With India’s government brutally cracking down on protests against changes to the country’s secular constitution, ISMAEEL NAKHUDA explains how India’s Prime Minister Narendra Modi is simply finishing off from where Mahatma Gandhi’s murderer left off.

Shot point blank in the chest, the Father of the Nation Mohandas Karamchand Gandhi fell to the ground as his white homespun khadi attire of traditional Indian clothes became soiled with his crimson blood.

Gandhi, a stalwart of Indian independence, breathed his last on 30 January 1948, a scene poignantly re-enacted by actor Ben Kingsley in Richard Attenborough’s moving 1982 epic biographical film, Gandhi. Millions of Indians mourned the death of a man who later on became a global symbol of hope, freedom, justice, compassion and interfaith relations.

Derogatorily vilified by Winston Churchill as the “Half-Naked Fakir” or “Seditious Fakir,” the Mahatma had spent several decades running a non-violent campaign to secure a free India from British rule, something that captivated the hearts of millions across the world.

Though a devout Hindu who died with the words Ram, Ram on his lips, it is ironic that this icon of freedom was brutally murdered by a Hindu fanatic incensed at his championing the rights of all Indians regardless of faith and ethnicity. For his killer, Nathuram Godse, Gandhi had betrayed Hinduism.

Godse was a product of what was then considered to be a fringe right-wing Hindu extremist group called the Mahasabha also known as the Rashtriya Swayamsevak Sangh (RSS).

Established during the British Raj, the founders and leaders of the RSS were deeply influenced by Fascism and Nazism and espoused a form of Hinduism that contemporary moderate Hindu politicians such as Shashi Tharoor describe as “an assault on Hinduism.”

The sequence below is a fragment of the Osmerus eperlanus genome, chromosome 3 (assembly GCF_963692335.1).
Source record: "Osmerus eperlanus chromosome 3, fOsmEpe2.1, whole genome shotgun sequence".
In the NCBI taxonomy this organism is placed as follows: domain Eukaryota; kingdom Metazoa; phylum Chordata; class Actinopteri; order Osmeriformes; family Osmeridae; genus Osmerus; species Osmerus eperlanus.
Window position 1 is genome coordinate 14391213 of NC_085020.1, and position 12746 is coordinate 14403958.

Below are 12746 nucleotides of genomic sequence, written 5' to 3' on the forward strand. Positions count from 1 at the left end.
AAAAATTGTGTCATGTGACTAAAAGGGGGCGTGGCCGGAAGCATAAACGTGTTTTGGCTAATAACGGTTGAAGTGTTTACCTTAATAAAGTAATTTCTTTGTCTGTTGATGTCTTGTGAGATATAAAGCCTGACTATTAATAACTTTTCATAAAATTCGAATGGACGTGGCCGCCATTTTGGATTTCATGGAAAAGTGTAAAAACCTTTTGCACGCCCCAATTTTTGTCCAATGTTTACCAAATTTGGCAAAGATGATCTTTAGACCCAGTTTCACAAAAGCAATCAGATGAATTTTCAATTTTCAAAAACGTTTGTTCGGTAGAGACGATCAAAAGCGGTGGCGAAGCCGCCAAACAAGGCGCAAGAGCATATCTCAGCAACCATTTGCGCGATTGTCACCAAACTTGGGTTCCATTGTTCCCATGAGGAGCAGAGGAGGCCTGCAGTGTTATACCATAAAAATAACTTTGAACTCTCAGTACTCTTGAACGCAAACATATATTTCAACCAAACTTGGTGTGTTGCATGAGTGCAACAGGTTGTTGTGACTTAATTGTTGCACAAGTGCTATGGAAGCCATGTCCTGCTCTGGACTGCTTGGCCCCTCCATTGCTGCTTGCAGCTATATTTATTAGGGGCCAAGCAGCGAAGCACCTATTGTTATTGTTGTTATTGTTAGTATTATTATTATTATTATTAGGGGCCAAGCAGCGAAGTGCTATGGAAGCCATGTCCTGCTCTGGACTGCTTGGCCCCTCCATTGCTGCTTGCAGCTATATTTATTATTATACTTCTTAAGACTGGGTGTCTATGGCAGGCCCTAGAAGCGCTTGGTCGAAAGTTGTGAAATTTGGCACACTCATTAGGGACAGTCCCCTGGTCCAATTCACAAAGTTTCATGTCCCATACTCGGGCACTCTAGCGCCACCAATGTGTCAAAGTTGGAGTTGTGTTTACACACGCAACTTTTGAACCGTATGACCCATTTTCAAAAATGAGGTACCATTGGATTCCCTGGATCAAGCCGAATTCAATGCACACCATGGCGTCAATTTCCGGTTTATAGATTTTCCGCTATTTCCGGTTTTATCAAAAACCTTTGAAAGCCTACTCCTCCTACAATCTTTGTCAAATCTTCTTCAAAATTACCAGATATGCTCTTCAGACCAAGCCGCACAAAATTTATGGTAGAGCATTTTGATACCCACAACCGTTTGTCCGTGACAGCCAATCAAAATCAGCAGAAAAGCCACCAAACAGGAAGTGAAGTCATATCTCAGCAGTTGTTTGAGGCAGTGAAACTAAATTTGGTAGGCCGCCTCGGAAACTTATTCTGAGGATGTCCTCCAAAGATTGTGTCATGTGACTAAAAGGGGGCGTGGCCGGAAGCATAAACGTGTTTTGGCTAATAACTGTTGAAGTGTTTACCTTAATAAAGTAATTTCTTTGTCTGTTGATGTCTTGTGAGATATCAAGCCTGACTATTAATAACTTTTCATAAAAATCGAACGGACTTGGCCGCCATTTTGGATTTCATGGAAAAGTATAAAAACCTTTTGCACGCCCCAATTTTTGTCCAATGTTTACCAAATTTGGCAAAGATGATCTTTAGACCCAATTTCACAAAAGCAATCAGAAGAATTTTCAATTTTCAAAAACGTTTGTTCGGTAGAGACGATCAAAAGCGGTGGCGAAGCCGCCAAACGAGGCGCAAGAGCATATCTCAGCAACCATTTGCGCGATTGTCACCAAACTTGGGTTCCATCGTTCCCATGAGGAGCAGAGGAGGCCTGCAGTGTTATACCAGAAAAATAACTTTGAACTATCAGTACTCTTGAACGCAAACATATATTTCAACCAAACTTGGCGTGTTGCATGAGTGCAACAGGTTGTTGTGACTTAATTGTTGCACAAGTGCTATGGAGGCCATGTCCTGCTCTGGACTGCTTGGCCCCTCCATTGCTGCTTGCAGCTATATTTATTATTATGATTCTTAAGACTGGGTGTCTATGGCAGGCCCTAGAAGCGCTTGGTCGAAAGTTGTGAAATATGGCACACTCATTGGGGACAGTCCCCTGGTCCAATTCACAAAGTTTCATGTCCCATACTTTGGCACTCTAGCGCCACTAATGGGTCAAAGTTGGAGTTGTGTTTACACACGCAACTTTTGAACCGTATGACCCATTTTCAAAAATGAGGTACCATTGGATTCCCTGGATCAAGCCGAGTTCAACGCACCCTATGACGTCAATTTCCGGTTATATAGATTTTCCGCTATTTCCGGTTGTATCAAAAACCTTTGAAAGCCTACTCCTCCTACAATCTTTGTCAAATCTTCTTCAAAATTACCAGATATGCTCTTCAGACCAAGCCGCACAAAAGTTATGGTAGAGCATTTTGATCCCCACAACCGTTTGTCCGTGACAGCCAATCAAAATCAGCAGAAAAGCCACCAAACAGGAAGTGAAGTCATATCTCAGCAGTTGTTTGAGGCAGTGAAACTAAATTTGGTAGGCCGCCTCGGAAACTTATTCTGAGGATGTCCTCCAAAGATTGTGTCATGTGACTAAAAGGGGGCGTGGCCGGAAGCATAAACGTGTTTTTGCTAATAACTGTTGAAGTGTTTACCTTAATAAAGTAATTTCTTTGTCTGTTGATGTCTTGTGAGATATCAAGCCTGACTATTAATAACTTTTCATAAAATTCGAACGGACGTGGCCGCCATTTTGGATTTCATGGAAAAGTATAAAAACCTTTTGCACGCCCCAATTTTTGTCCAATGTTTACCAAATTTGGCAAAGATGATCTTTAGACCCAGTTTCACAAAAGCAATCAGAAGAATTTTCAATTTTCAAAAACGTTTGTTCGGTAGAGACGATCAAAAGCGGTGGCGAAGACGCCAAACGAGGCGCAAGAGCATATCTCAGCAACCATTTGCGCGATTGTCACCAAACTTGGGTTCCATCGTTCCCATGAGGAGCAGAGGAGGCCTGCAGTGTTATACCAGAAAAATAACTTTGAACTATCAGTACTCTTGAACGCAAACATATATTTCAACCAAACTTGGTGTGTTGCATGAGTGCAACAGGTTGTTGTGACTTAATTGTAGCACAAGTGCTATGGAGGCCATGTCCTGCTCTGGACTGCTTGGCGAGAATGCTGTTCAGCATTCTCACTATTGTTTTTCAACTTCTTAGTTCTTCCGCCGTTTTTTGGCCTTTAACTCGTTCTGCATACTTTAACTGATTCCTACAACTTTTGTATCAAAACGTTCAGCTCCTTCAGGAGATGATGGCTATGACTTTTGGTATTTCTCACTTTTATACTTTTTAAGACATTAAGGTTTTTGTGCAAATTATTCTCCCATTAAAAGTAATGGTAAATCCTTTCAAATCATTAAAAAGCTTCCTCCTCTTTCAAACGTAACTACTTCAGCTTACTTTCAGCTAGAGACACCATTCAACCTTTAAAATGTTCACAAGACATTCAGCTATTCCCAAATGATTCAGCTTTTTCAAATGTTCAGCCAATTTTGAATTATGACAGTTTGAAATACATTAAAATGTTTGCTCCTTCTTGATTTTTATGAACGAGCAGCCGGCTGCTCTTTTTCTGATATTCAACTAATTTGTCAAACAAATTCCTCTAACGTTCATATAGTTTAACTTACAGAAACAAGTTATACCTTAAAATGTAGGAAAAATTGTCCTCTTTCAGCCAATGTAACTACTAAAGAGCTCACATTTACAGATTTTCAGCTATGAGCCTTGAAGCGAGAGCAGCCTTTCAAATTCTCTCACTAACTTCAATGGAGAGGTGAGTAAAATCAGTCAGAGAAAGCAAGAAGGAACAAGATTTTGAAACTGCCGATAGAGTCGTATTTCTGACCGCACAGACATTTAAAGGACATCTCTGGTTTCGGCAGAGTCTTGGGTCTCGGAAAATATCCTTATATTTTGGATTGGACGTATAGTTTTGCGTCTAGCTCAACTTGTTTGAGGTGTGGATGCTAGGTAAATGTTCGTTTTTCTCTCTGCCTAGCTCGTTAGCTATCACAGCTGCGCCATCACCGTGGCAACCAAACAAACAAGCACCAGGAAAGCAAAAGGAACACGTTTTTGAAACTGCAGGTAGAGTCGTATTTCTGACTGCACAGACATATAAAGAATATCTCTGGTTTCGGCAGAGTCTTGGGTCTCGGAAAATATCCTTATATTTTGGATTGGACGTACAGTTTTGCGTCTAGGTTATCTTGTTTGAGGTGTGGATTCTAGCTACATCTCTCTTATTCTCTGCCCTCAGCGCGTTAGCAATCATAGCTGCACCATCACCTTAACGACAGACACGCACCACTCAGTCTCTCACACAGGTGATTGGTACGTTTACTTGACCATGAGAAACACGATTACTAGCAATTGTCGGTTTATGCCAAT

Their goal was simple, they wanted an India completely dominated by Hindus and espoused militant Hindu activism to achieve their goals, something that their ideological descendants continue to champion.

During the first part of the 20th century, RSS founders had links to and admiration for fascists such as Mussolini and Hitler. For instance, M.S. Golwalkar (1906-1973), a famous RSS ideologue, wrote at the height of Nazi Germany’s rise, “To keep up the purity of the race and its culture, Germany shocked the world by her purging the country of Semitic races—the Jews. National pride at its highest has been manifested here. Germany has also shown how well-nigh impossible it is for races and cultures, having differences going to the root, to be assimilated into one united whole, a good lesson for us in Hindustan to learn and profit by.”

Another RSS ideologue, Vinayak Damodar Savarkar (1883-1966), openly praised Hitler’s horrid treatment of the Jews and advocated similar treatment for India’s Muslims. In 1939 he wrote the foreword to a book by Savitri Devi, another Nazi sympathizer who considered Hitler an avatar of Vishnu.

Such was the lethality of its rhetoric that the RSS was banned by the British and also periodically, after independence, by the Indian government. For the RSS, India’s independence from colonial rule in 1947 was not enough. For them, the new leaders’ territorial nationalism (the Indian nation being formed of all people who reside there) was a “perverted concept of nationalism” and not real freedom.